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Lawrence R.

Murphy and Susan Sorenson , Employee Behaviors Before and After Stress
Management, Journal of Organizational Behavior, Vol. 9, No. 2 (Apr., 1988)
Janina C. Latack and Stephen J. Havlovic, Coping with Job Stress: A Conceptual Evaluation
Framework for Coping Measures, Journal of Organizational Behavior, Vol. 13, No. 5 (Sep.,
1992)

Lawrence R. Murphy, David DuBois and Joseph J. Hurrell, Accident Reduction through
Stress Management, Journal of Business and Psychology, Vol. 1, No. 1 (Fall, 1986)

Robert Loo, The Evaluation of Stress Management Services by Canadian Organizations,
Journal of Business and Psychology, Vol. 9, No. 2 (Dec., 1994)

Stuart D. Sidle, Workplace Stress Management Interventions: What Works Best? ,
Academy of Management Perspectives, Vol. 22, No. 3 (Aug., 2008)



Stress Management in Organisational context

Sources of stress

1) Job elements of work overload (and under load), deadline pressures, role stressors,
misaligned roles in tasks/projects, overtime.
2) Physical discomfort caused due to hazardous/uncomfortable environment.
3) Relationship with superiors, colleagues, subordinates.

Why stress management is so essential?

It is difficult to evaluate the monetary loss due to stress, however it had been
estimated that stress costs American industry over $150 million annually in lost work
time, accidents and medical costs (Landers, 1987). This is an old figure, imagine the
cost now in the more-than-ever complex world.
Stress leads to low productivity, poor quality, absenteeism and thus causing a direct
exchequer loss to the firms.
Can cause a lot of physical discomfort as many types of medical problems like
diabetes, high blood-pressure are directly linked to stress.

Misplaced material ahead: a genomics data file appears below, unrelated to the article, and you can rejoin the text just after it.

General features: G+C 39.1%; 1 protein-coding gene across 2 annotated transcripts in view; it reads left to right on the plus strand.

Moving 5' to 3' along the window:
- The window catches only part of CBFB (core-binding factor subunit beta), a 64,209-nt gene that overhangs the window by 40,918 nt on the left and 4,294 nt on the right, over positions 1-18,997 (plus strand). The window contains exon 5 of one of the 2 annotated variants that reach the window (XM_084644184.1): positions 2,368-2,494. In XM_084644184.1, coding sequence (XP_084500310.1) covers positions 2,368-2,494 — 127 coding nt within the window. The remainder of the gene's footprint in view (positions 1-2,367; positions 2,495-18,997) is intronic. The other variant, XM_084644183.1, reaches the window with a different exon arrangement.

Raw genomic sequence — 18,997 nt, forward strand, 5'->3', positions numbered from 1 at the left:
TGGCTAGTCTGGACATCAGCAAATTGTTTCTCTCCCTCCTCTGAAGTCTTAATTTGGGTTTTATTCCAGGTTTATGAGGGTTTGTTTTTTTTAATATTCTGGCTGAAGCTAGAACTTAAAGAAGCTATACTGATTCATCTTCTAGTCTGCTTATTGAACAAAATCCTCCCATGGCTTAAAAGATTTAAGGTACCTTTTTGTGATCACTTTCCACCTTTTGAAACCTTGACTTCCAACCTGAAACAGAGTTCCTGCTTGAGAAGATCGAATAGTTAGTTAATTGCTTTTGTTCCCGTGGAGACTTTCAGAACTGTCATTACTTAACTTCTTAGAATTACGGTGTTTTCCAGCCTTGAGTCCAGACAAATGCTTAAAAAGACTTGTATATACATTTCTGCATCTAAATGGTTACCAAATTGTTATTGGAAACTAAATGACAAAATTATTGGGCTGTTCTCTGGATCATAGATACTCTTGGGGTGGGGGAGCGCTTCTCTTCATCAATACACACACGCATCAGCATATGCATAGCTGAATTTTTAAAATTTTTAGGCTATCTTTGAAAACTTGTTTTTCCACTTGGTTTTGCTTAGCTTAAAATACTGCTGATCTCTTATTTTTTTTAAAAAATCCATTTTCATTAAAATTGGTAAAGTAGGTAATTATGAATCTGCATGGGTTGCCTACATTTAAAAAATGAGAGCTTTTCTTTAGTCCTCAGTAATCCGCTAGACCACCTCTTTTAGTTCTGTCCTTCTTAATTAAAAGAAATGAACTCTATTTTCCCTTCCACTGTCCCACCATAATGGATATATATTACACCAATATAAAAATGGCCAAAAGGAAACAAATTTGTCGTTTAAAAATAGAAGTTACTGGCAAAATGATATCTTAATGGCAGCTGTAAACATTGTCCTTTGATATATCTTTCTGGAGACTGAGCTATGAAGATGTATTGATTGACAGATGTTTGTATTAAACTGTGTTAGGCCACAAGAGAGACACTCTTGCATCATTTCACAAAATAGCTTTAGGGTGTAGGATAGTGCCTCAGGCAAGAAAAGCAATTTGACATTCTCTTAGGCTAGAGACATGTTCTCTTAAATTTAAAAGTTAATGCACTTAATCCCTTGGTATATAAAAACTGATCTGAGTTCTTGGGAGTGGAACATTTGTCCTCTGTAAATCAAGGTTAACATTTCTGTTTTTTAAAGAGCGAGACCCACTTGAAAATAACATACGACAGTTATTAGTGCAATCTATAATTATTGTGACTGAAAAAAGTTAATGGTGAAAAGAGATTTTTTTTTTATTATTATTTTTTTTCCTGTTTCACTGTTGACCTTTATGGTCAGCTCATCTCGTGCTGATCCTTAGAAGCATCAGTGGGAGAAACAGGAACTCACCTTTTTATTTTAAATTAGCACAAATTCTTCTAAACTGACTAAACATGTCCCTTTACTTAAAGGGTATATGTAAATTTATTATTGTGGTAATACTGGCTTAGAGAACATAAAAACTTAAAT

Can create an uncomfortable working environment, as it may lead to demotivation,
disturbed relationships, heated arguments, etc.
Stress is pervasive and can affect diverse areas of human functioning. Undue levels of stress
can alter one's mood state, perceptions, performance, and thinking processes in addition to
biochemical and physiological functions

How do people cope up with stress?
(J. C. LATACK AND S. J. HAVLOVIC in Anderson's (1976) study of small business owner-
managers)
Problem-focusing coping is defined as efforts aimed at altering the person-
environment transaction and emotion-focused coping refers to efforts aimed at
regulating the emotions
Cognitive coping (mental strategies and self-talk) involves retrospection without
much externalities , trying to become self-aware as well as use rational to manage
environmental and internal demands and conflicts affecting an individual that tax or
exceed a person's resources .
Behavioural based-coping (taking action or doing something) involves use of some
temporary respite eg smoking, over-eating, meditation
Appraisal-focused coping, sometimes referred to as cognitive reappraisal, consists of
modifying the meaning or cognition of the situation.
Emotion-focused coping can take a cognitive form as in trying to see the positive side
of things
Control strategies showed a proactive, take-charge approach (e.g. making a plan of action,
thinking positively about one's capabilities). Escape strategies consisted of staying clear of
the person or situation or trying not to get concerned about it. Clearly, the proactive,
control approach differs conceptually

Stress management techniques (LAWRENCE R. MURPHY & SUSAN SORENSON)

Biofeedback, muscle relaxation, meditation, and assorted cognitive techniques were used
to diagnose as well as to design remedies for the same.
As such, stress management in work settings is more properly classified as a health
promotion activity rather than a stress reduction strategy. Company expectations for stress
management and other health promotion programmes include enhanced worker
productivity, reduced absenteeism and turnover, and lower medical care/disability costs.
Projections for such benefits are often uncritically incorporated into cost-effectiveness
formulations and bottom-line estimates of company savings due to health promotion
programmes.
The results indicated that workers who received muscle relaxation (but not biofeedback)
training had significantly lower absenteeism and higher attendance ratings in the year
immediately following training.